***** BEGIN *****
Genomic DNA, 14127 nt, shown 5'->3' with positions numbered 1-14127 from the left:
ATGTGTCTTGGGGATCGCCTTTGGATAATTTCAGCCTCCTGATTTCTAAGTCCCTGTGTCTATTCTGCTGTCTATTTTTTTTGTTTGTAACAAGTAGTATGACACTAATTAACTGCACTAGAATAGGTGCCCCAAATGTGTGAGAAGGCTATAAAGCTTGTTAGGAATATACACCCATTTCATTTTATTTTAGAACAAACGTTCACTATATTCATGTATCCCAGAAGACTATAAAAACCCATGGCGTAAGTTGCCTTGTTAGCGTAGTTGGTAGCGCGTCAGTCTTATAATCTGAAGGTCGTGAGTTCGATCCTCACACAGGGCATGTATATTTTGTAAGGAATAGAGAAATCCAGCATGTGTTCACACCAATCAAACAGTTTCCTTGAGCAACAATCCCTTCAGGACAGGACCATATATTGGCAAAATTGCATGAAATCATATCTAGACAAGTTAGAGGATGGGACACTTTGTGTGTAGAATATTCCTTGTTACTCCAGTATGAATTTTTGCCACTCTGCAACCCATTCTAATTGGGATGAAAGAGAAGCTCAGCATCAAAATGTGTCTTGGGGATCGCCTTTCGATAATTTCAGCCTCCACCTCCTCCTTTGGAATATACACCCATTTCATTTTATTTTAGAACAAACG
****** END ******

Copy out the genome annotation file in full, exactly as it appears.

Genomic DNA, 14127 nt, shown 5'->3' with positions numbered 1-14127 from the left:
ATGTGTCTTGGGGATCGCCTTTGGATAATTTCAGCCTCCTGATTTCTAAGTCCCTGTGTCTATTCTGCTGTCTATTTTTTTTGTTTGTAACAAGTAGTATGACACTAATTAACTGCACTAGAATAGGTGCCCCAAATGTGTGAGAAGGCTATAAAGCTTGTTAGGAATATACACCCATTTCATTTTATTTTAGAACAAACGTTCACTATATTCATGTATCCCAGAAGACTATAAAAACCCATGGCGTAAGTTGCCTTGTTAGCGTAGTTGGTAGCGCGTCAGTCTTATAATCTGAAGGTCGTGAGTTCGATCCTCACACAGGGCATGTATATTTTGTAAGGAATAGAGAAATCCAGCATGTGTTCACACCAATCAAACAGTTTCCTTGAGCAACAATCCCTTCAGGACAGGACCATATATTGGCAAAATTGCATGAAATCATATCTAGACAAGTTAGAGGATGGGACACTTTGTGTGTAGAATATTCCTTGTTACTCCAGTATGAATTTTTGCCACTCTGCAACCCATTCTAATTGGGATGAAAGAGAAGCTCAGCATCAAAATGTGTCTTGGGGATCGCCTTTCGATAATTTCAGCCTCCACCTCCTCCTTTGGAATATACACCCATTTCATTTTATTTTAGAACAAACG